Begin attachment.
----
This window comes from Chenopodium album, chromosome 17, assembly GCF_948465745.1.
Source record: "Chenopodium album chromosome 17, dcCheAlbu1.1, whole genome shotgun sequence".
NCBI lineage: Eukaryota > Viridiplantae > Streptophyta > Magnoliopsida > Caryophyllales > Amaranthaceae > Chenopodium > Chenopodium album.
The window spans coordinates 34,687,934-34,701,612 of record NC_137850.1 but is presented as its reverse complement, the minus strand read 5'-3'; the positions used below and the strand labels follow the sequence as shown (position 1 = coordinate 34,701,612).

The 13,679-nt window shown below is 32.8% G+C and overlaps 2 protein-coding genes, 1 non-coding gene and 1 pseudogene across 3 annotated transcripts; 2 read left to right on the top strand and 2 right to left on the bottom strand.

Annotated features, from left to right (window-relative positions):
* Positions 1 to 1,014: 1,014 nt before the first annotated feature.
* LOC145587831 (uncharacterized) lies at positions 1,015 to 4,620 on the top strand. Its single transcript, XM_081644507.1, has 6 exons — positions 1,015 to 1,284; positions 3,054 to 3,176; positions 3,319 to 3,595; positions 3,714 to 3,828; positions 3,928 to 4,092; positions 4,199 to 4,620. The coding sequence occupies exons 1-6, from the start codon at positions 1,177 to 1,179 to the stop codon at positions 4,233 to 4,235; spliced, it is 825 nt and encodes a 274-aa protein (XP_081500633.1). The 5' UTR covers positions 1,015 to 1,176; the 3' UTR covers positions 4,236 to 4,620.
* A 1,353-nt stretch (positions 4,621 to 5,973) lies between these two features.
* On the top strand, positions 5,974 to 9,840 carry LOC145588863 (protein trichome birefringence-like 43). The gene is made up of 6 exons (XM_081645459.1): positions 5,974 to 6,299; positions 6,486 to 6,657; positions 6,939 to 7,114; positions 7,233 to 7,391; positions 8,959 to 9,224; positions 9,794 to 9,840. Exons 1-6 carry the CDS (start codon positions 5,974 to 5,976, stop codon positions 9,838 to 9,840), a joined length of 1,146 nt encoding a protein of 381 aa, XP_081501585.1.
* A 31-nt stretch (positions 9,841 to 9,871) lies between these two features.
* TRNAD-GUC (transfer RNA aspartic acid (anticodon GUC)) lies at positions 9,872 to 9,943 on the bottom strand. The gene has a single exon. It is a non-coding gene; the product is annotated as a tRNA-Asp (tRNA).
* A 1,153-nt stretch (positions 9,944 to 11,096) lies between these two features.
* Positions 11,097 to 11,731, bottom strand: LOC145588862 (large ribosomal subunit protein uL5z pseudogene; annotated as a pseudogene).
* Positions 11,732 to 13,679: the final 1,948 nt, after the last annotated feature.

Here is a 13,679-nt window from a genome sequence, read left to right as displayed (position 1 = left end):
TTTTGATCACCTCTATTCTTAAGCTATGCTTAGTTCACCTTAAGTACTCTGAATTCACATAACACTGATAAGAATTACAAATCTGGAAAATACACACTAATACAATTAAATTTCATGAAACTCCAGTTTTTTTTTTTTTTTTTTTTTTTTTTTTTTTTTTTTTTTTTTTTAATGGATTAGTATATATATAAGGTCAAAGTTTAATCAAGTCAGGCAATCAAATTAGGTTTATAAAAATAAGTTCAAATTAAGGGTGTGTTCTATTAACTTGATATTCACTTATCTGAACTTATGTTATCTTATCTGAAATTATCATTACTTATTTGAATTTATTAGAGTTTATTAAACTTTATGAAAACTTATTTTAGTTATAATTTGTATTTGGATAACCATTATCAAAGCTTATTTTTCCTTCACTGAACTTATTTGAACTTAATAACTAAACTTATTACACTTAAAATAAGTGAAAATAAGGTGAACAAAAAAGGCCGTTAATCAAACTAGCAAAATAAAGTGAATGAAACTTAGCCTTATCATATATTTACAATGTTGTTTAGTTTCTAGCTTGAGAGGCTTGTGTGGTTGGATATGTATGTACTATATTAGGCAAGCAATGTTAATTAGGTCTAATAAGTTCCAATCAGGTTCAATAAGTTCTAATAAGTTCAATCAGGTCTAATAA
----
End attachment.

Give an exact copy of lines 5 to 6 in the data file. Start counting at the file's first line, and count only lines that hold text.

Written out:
The 13,679-nt window shown below is 32.8% G+C and overlaps 2 protein-coding genes, 1 non-coding gene and 1 pseudogene across 3 annotated transcripts; 2 read left to right on the top strand and 2 right to left on the bottom strand.

Annotated features, from left to right (window-relative positions):